Claire Bishop’s “Déjà Vu”, a response by Katelyn Gallucci

On October 28th, 2015 OCAD University’s Faculty of Liberal Arts & Sciences and School for Interdisciplinary Studies presented a public lecture by Dr. Claire Bishop, art historian, critic, author, and professor in the History of Art Department at CUNY Graduate Center, New York. Entitled “Déjà Vu: Contemporary Art and the Ghosts of Modernity,” Bishop’s lecture critiques themes of the failure and ruin of modernity and utopia that she believes have persisted in contemporary art since the 1990s.

Bishop cites Russian artist and architect Vladimir Tatlin’s Monument to the Third International (1920) as a key example — an icon of 20th century architecture and design which has continued to be reinterpreted through other mediums such as painting, sculpture, photography, video, and archival installation. Conceived to be built from industrial materials such as iron, glass and steel, Tatlin’s Constructivist monument was envisaged as a towering symbol of modernity — it would have dwarfed the Eiffel Tower. Although it was never fully constructed, the tower nevertheless remains a reference point for utopia or dystopia within contemporary art. Artworks that reference the tower include Dan Flavin’s Monument 1 for V. Tatlin (1964), Ai Weiwei’s Fountain of Light (2007) and Goran Hassanpour’s Tower of Babel (2011).  Each artist references the tower as symbol of technology, social change or paradisiacal kitsch. However, Bishop questions why contemporary artists feel the need to reference modernity at all.

Bishop credits this rise in historicism to institutionalization and the digital underpinning that have come to the forefront of contemporary art practices. On one hand, as the number of institutions offering MFA and Ph.D. programs in visual art grows, so does the academicization of art. This situation causes emerging artists to feel the need to attach historical references to their work as a way to legitimize their art practices and separate themselves from mere hobbyists. On the other hand, the internet has become a sort of universal encyclopedia, underpinning the visual research of most artists today and contributing to our contemporary déjà vu.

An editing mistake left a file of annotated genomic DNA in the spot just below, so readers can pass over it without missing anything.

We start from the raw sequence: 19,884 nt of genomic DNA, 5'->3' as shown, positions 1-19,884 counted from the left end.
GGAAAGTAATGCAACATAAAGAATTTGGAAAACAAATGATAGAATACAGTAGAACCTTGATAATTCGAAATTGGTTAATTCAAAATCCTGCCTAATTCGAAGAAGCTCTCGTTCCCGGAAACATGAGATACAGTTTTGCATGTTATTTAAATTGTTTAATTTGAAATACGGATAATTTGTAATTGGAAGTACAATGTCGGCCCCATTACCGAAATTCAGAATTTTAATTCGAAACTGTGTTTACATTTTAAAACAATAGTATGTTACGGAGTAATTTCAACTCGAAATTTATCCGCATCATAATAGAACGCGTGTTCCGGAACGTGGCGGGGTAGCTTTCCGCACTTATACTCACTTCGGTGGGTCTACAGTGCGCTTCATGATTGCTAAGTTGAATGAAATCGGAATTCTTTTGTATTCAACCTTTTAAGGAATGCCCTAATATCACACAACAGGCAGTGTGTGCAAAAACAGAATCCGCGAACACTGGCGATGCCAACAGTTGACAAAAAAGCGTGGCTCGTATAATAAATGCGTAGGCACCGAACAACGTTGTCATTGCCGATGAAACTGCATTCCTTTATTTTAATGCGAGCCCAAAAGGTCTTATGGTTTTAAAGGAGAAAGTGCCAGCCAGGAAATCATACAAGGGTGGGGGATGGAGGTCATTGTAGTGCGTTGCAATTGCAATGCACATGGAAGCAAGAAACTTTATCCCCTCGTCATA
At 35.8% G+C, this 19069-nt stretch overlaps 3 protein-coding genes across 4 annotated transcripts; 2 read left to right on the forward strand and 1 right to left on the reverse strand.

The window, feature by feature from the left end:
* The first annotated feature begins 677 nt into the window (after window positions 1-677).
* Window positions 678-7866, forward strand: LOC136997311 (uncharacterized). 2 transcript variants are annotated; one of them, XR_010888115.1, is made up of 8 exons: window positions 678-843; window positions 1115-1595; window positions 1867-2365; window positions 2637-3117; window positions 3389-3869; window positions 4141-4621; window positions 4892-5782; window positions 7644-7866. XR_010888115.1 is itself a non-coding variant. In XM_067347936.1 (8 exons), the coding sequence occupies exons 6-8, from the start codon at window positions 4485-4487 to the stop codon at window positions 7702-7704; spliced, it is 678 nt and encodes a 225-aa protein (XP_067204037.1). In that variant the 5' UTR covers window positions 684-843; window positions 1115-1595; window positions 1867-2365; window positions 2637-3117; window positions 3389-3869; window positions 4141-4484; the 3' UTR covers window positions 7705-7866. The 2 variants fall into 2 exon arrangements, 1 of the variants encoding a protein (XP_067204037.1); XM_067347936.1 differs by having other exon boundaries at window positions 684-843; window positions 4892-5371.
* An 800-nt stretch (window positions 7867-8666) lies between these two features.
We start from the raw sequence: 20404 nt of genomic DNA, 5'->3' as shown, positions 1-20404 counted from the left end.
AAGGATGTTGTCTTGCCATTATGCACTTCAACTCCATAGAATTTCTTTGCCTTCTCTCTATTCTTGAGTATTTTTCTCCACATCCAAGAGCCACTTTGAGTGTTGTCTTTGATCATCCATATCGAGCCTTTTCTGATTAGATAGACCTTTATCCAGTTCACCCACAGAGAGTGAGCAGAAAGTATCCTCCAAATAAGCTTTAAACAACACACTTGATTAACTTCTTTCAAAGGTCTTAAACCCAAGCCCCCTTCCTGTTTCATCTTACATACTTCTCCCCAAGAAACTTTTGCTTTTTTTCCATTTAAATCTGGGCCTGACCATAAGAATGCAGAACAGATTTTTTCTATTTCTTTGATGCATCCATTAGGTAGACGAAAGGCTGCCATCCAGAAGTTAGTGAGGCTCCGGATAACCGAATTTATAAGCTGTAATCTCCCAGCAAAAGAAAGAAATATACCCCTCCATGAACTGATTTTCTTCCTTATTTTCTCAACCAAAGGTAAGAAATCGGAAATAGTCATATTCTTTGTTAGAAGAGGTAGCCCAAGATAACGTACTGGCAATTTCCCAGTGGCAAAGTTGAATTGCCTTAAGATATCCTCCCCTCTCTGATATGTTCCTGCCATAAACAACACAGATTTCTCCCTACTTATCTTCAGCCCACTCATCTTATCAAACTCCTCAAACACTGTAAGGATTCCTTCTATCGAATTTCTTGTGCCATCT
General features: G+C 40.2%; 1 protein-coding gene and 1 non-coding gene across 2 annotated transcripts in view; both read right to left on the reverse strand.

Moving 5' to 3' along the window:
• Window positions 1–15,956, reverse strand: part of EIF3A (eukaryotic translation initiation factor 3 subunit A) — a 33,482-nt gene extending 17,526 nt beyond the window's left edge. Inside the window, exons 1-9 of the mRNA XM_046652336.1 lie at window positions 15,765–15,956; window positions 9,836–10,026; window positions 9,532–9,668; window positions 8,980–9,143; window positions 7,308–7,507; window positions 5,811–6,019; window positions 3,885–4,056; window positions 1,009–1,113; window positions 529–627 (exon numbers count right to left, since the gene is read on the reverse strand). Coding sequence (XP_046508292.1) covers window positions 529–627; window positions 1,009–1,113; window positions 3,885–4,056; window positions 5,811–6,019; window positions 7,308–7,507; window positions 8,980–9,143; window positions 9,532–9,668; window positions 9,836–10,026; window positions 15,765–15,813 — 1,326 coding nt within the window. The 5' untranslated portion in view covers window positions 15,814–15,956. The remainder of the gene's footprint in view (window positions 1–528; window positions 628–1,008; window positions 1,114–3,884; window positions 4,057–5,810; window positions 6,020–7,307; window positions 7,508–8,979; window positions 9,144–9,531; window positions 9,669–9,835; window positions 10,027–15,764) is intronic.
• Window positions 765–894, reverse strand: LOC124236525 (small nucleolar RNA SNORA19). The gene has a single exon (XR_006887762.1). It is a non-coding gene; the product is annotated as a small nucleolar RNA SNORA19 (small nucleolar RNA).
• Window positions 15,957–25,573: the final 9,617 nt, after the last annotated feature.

As a recent BFA graduate I am very familiar with “the concept and three references before production” model of art making. I am also aware that it is likely that I will hit a roadblock in my career and require an MFA to continue. However it is arguable whether either degree will confer any real advantage since a quick Google search may be all that it takes to level the playing field. Perhaps widespread public access to information has brought a level of universality to art practice that actually prevents artists from looking forward; the reference is now not only a symbol of academic elitistism but also paradoxically a strategy to avoid the appearance of being out of touch with what is now considered common knowledge.

Is contemporary art too nostalgic for its own good? Perhaps its strength is no longer in conceptual ideas but in using technological advancements to transform how we relate, share and understand art and the world today. For example, artists like Hito Steyerl use digital sources and information sharing to probe larger issues on the socio-technological conditions of contemporary visual culture. Straddling the border between cinema and the fine arts, Steyerl explores the role of the media in globalization and militarization, brought on by the mass proliferation and dissemination of images through digital technologies.

In light of such conditions, Bishop’s question indeed seems relevant: why reference modernity? Is it still necessary?

Works cited

Nikolai Punin. “The Monument to the Third International” (1920) (n.d.): n. pag. Web. 05 Nov. 2015.
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Dan Flavin. Monument 1 for V. Tatlin. 1964. MOMA, 2008. Web. 09 Nov. 2015.
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The Real Thing: Ai Weiwei. Exhibitions. TATE, n.d. Web. 09 Nov. 2015.
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Ekroth & Erlend Hammer. “Goran Hassanpour.” Momentum7: The Blog. 26 June 2013. Web. 09 Nov. 2015.
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Hito Steyerl. “The Spam of the Earth: Withdrawal from Representation.” E-Flux. 2012. Web. 09 Nov. 2015.
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posted by TYPOLOGY intern Katelyn Gallucci
edited by Shani K Parsons

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